exam 2 solution - Chemistry 420 – Fall 2008 Name:

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Unformatted text preview: Chemistry 420 – Fall 2008 Name: _______KEY_______________________ Prof. Ryan C. Bailey Exam #2 (175 points total) This exam is 6 pages long Due at the end of class—If you finish early, please remain in your seat so as not to disturb others around you. Please box all answers Show all of your work for each answer. Partial credit is awarded based upon the work that you show. We can’t give credit if we don’t know what you did. Be careful to use correct significant figures and propagate errors through mathematical operations, when appropriate. Recommendation: Read the entire exam first and come up with a strategy to maximize your accumulated points. You do not have to work the problems sequentially. Chem 420 – Fall 2008 – Exam #2 Name: ____KEY__________________________ 1. (5 points) Experimentally, the minima in a van Deemter plot in LC are not usually observed. Why? Flow rates at van Deemter minima are too low to be practical, and thus aren’t typically observed. 2. (5 points) van Deemter plots for GC typically have broader minima than LC. Why? The B/u term is more important in GC because diffusion rates are higher (faster) in the gas phase. This results in broadening of the van Deemter plot. 3. (15 points) Describe the “General Elution Problem” and then list the common methods of reducing this limitation in gas chromatography, liquid chromatography, and supercritical fluid chromatography. General Elution Problem: It is difficult, if not impossible, to optimize separation conditions for every component of a mixture. Gas chromatography Temperature programming Liquid chromatography Gradient elution or solvent programming Supercritical Fluid chromatography Pressure programming 4. ( 10 points) Briefly describe how size exclusion chromatography works? Do larger or smaller molecules elute first? In size exclusion chromatography, the stationary phase is a porous packing material. Small analytes can enter many of the pores, and are effectively removed (shielded) from the mobile phase flow while inside. Larger analytes cannot fit into the pores on account of their size (excluded) and as a result experience almost no retention. Thus, larger molecules elute first. Page 2 of 7 Chem 420 – Fall 2008 – Exam #2 Name: ____KEY__________________________ 5. (20 points) Matrix‐assisted laser desorption ionization is often coupled with time‐of‐flight detection. Separately describe how both a MALDI ion source and a TOF detection system work. Then justify, based upon performance attributes, why MALDI + TOF is a natural combination. Why would a MALDI‐quadrupole pair not make as much sense? MALDI − Sample immobilized in matrix material (usually crystalline) − Matrix absorbs laser pulse and explodes, putting the sample into the gas phase and ionizing. TOF − Pulses of ions are introduced into a field‐free drift tube − Separation on account of different velocities. If all ions have same kinetic energy then lower mass ions travel faster and reach detector first (KE=1/2 mv2) MALDI‐TOF is a good combination because MALDI is good at generating gas phase ions from high MW samples and TOF has a virtually unlimited mass range. A MALDI‐quadrupole configuration would not make as much sense because a quad has a limited m/z range, and therefore doesn’t really take full advantage of the strength of MALDI. 6. (20 points) Describe the process of generating gas phase ions from the sample in both electron impact and chemical ionization ion sources. What is the main difference in the sample ions generated? What common limitations do both of these gas phase ion sources share? Electron impact Chemical ionization − Sample is thermally vaporized − Sample is thermally vaporized − Ionized by stream of electrons − Ionized by collisions with ions Differences in ions generated: EI is a “hard” ion source and causes significant fragmentation. CI is a relatively “soft” ion source. Less fragmentation and more parent ion. Common limitations: Both of these gas phase ion sources are only amenable to solutes that are volatile and thermally stable. Page 3 of 7 Chem 420 – Fall 2008 – Exam #2 Name: ____KEY__________________________ 7. (35 points) Consulting the example liquid chromatogram to the right, which was obtained on a 27.25 cm column, compute the following parameters relevant to separations based upon the event time points provided. a. Based upon the signal observed for Component A, calculate the number of theoretical plates. ⎛t ⎞ NA = 16 ⎜ R ⎟ ⎝ WA ⎠ 2 Component A Dead or void time (unretained solvent front) 5 3.8 0 40 3.3 4. 0 5 WA = 2.40 .75 12 .20 17 Component B WB = 3.10 .55 3.95 5.65 1 1 11 10 15 .75 18 20 25 30 ⎛ 12.75 ⎞ NA = 16 ⎜ ⎟ = 452 theoretical plates (3 sig figs) ⎝ 2.40 ⎠ 2 Time (minutes) b. Calculate the plate height of the column based upon the number of plates determined in part (a). L L H = H N 27.25 H= = 6.03 ⋅ 10 −2 cm 6.035 ⋅ 10 −2 cm also acceptable (3 or 4 sig figs acceptable) 452 N= c. Calculate the retention factor for Component A. t R − tM tM 12.75 − 3.85 kA = = 2.31 (3 sig figs) 3.85 kA = d. Calculate the resolution for the separation of Component A and Component B. 2 ⎡ ( t R )B − ( t R ) A ⎤ ⎦ Rs = ⎣ WA + WB Rs = 2[17.20 − 12.75] 2.40 + 3.10 = 1.62 (3 sig figs) e. Calculate the selectivity factor for this separation. α= ( t R )B − t M ( tR ) A − t M 17.20 − 3.85 = 1.50 (3 sig figs) α= 12.75 − 3.85 Page 4 of 7 Chem 420 – Fall 2008 – Exam #2 Name: ____KEY__________________________ 8. (10 points) The protein Akt1 is an important mediator in the apoptotic signaling pathway and perturbations to its signaling are known to contribute to several types of cancer. Notably, the function of Akt1 is significantly altered when it is phosphorylated. The mass of Akt1 is 59.1 kDa (59,100. Da; treat this as an exact number with 5 significant figures). Protein phosphorylation results in an addition of HPO3, which is measured via mass spectrometry as a mass increase of 80 Da relative to the native (non‐phosphorylated) protein. What resolution needed to resolve two peaks? m 59100 + 59180 mavg = = 59140 Δm 2 59140 R= = 739.25 ; 7x102 , 740, and 7.4x102 also accepted 80 R= 9. (20 points) Referring back to problem 10: if we performed the analysis of Akt1 and phospo‐Akt1 on a Reflectron MALDI‐TOF instrument having a 1.00 m drift tube operated with a 2.00 kV accelerating voltage. What would be the difference in flight times for the +1 ions of Akt1 and phospho‐Akt1? (Note: Remember to be aware of units: A Da is a g kg ⋅ m2 , a V is a 3 , and a C is an A ⋅ s .) mol s ⋅A Since it is a reflectron configuration, L=2.00 m = 9.8138x10 −23 kg 23 6.022141x10 ⋅ 1000 m 59180 g/mol = 9.8271x10 −23 kg t f =L m (kg ) phospho‐ Akt 1 = 23 2zeV 6.022141x10 ⋅ 1000 t fAkt 1 =2.00 m ⋅ 9.8138x10−23 kg ⎛ kg ⋅ m 2 2 ⋅ 1 ⋅ 1.602177x10 −19 A ⋅ s ⋅ ⎜ 2.00 x103 ⎜ s3 ⋅ A ⎝ ⎞ ⎟ ⎟ ⎠ = 7.826423689x10 −4 s (7.83x10‐4 s if rounding here) m (kg ) Akt 1 = 59100 g/mol ( ) ⎞ ⎟ ⎟ ⎠ = 7.831725213x10 −4 s (7.83x10‐4 s if rounding here) t fphospho−Akt 1 =2.00 m ⋅ 9.8271x10 −23 kg ⎛ kg ⋅ m 2 2 ⋅ 1 ⋅ 1.602177x10 −19 A ⋅ s ⋅ ⎜ 2.00 x103 ⎜ s3 ⋅ A ⎝ ( ) Difference = Δt f = 7.831725213x10−4 ‐7.826423689x10 −4 = 5.301524x10‐7 s ≈ 0.53 μsec or because I did not engineer the sig figs correctly: Δt f = 7.83x10 −4 ‐7.83x10 −4 = 0 s in the end, we did not take off for signifcant figures for the final part of question 9 Page 5 of 7 Chem 420 – Fall 2008 – Exam #2 Name: ____KEY__________________________ Acc. Chem. Res. 2004, 37, 53‐59. 10. (35 points) Fourier transform ion cyclotron resonance mass spectrometry can determine masses of proteins with incredibly high mass accuracy (greater than 1ppb), which in turn leads to ultrahigh resolution (350,000+!). The mass accuracy in FT‐ICR improves with increasing cyclotron resonance frequencies, i.e. more cycles of a given m/z during a fixed measurement period. One emerging application of FT‐ICR is the analysis of crude petroleum samples, termed “Petroleomics.” As can be seen in the FT‐ICR spectrum at right, components with very similar masses, which might be indistinguishable using lower resolution mass analyzers, can be easily resolved. a. Consider the highest mass component in the spectrum above: C16H33+ at 225.25769 Da. Calculate the cyclotron resonance frequencies at 5.6 Tesla (used in obtaining the data in the figure above) and at 12 Tesla (the strength of the magnetic field on several of Prof. Kelleher’s instruments). (Notes: Consider both of the magnetic field strengths as exact numbers, i.e. they should not limit the number of significant figures in the final answer. A Tesla is a zeB 225.25769 g/mol = 3.740492x10−25 kg m (kg )C H + = 23 16 33 m 6.022141x10 ⋅ 1000 ⎛ ⎞ kg ⋅ m2 ⎜ ⋅s ⎟ ⎜ ⎟ s3 ⋅ A 1 ⋅ 1.602177x10 −19 A ⋅ s ⋅ ⎜ 5.6 ⎟ m2 ⎜ ⎟ ⎜ ⎟ ⎝ ⎠ = 2.398666x106 Hz 7 sig figs ωc5.6T = ( ) −25 3.740492x10 kg V ⋅s m2 .) Will the mass resolution be better or worse at the higher magnetic field strength? ωc = ( ) ⎛ kg ⋅ m2 ⎜ ⋅s ⎜ s3 ⋅ A −19 1 ⋅ 1.602177x10 A ⋅ s ⋅ ⎜ 12 m2 ⎜ ⎜ ⎝ ωc12T = 3.740492x10 −25 kg ( ) ⎞ ⎟ ⎟ ⎟ ⎟ ⎟ ⎠ = 5.139999x106 Hz 7 sig figs ( ) Mass resolution is better with higher magnetic field strength. Page 6 of 7 Chem 420 – Fall 2008 – Exam #2 Name: ____KEY__________________________ b. Now suppose that two of the ions in the figure above are present in the same 5.6 Tesla FT‐ICR chamber and both amplified via the AC electric field to an identical cyclotron radius of 2.54 centimeters (consider this an exact number). Calculate the distance traveled by the highest (C16H33+, 225.25769 Da, same as in part (a)) and lowest (C15H13S+, 225.07326 Da) mass ion during the 2.00 second spectral acquisition period. (Note: Consider the acquisition time as an exact number, i.e. it should not limit the number of significant figures in the answer) What is the difference in distance traveled by these two ions during analysis? zeB 225.07326 g/mol m (kg )C H S+ = = 3.737429x10 −25 kg 23 15 13 m 6.022141x10 ⋅ 1000 ⎛ ⎞ kg ⋅ m2 ⎜ ⋅s ⎟ ⎜ ⎟ s3 ⋅ A 1 ⋅ 1.602177x10−19 A ⋅ s ⋅ ⎜ 5.6 ⎟ m2 ⎜ ⎟ ⎜ ⎟ ⎝ ⎠ = 2.400632x106 Hz = ωc C15H13S+ , 5.6T 3.737429x10 −25 kg ωc = ( ) cyclotron radius = 2π r=2π ⋅ ( 2.54 cm ) = 15.959291 cm ⎛ cycles ⎞ ⎛ 15.959291 cm ⎞ 7 7 In 2 seconds, C15H13 S+ : 2.00 s ⋅ ⎜ 2.400632x106 ⎟ ⋅⎜ ⎟ = 7.662477x10 cm, or 7.66x10 cm if rounding here ⎜ ⎟⎜ ⎟ cycle s ⎠⎝ ⎝ ⎠ ⎛ cycles ⎞ ⎛ 15.959291 cm ⎞ 7 7 In 2 seconds, C16H33+ : 2.00 s ⋅ ⎜ 2.398666x106 ⎟ ⋅⎜ ⎟ = 7.656202x10 cm, or 7.66x10 cm if rounding here ⎜ ⎟ cycle s ⎟⎜ ⎝ ⎠⎝ ⎠ Difference = Δdistance = 7.662477x107 − 7.656202x107 = 6.2750x104 cm = 625.70 m ≈ 0.4 miles!!! or because I did not engineer the sig figs correctly: Δdistance = 7.66x107 − 7.66x107 = 0 cm in the end, we did not take off for signifcant figures for the final part of question 10b Page 7 of 7 ...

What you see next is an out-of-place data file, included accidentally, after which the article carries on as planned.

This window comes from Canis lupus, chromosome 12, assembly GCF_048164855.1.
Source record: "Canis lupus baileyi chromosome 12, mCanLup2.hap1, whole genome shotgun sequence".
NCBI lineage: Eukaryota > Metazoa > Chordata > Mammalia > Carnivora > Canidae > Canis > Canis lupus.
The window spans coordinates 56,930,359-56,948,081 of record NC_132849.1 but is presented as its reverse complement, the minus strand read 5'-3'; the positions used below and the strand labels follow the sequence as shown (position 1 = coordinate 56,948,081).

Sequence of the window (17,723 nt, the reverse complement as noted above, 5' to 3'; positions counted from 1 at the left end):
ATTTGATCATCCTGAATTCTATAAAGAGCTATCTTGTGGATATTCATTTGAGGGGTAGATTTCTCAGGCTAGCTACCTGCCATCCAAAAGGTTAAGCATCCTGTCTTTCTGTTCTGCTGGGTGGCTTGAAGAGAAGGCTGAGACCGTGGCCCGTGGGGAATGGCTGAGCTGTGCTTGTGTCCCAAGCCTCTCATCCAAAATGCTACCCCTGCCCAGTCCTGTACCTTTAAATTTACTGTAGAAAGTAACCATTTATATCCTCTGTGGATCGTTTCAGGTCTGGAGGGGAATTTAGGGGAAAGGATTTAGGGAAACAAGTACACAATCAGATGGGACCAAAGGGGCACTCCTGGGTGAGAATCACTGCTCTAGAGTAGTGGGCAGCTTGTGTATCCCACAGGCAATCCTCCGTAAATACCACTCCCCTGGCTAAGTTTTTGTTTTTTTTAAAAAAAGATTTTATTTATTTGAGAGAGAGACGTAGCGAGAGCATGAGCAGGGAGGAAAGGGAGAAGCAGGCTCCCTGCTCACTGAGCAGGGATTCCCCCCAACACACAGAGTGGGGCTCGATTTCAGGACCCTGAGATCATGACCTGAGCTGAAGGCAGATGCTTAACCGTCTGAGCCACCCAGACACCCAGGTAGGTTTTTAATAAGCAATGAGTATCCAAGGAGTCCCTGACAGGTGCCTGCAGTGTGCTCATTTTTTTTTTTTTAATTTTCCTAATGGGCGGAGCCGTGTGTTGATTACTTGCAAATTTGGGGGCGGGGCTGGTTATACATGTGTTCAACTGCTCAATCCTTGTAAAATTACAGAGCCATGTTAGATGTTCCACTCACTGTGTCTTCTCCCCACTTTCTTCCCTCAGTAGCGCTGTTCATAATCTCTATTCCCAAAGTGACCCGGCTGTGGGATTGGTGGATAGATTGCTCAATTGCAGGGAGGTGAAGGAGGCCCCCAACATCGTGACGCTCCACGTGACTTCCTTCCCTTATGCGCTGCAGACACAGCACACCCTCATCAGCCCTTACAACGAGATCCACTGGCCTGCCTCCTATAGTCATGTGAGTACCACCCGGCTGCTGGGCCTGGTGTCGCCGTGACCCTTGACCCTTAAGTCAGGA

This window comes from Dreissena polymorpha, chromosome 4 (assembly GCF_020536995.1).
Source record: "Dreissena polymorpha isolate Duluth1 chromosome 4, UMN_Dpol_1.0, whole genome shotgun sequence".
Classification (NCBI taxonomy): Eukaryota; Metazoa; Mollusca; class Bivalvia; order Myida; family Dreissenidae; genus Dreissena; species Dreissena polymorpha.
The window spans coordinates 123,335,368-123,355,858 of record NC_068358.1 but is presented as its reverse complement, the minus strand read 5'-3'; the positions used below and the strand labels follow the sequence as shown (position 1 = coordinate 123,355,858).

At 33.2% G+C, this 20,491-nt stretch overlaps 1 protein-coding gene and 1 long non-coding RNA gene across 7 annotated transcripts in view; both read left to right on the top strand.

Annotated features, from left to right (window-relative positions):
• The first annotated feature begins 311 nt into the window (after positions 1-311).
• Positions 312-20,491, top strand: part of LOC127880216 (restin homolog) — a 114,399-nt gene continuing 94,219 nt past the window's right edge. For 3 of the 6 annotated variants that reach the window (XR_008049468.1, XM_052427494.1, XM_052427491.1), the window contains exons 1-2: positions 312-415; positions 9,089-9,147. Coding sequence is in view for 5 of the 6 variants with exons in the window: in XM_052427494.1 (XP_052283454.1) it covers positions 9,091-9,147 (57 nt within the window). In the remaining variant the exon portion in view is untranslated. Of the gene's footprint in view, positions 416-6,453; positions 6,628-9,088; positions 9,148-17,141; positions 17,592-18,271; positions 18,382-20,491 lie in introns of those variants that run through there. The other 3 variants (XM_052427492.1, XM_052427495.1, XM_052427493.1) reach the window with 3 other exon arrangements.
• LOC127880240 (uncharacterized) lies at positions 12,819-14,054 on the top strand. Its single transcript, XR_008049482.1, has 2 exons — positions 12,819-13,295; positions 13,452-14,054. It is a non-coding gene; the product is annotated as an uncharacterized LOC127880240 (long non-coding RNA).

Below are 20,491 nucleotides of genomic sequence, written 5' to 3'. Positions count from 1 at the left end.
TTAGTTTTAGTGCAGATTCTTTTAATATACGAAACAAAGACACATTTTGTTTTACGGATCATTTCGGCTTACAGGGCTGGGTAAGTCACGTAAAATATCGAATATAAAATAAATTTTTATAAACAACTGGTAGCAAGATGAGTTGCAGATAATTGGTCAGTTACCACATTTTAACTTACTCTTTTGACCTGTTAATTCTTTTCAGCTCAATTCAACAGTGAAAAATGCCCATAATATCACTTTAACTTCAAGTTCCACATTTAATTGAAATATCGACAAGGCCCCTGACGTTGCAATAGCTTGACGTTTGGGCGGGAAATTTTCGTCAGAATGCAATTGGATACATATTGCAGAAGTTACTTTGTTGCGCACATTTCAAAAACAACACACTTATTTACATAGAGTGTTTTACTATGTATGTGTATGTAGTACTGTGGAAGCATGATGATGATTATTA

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This note was uploaded on 04/08/2010 for the course CHEM 420 taught by Professor Bailey during the Spring '08 term at University of Illinois at Urbana–Champaign.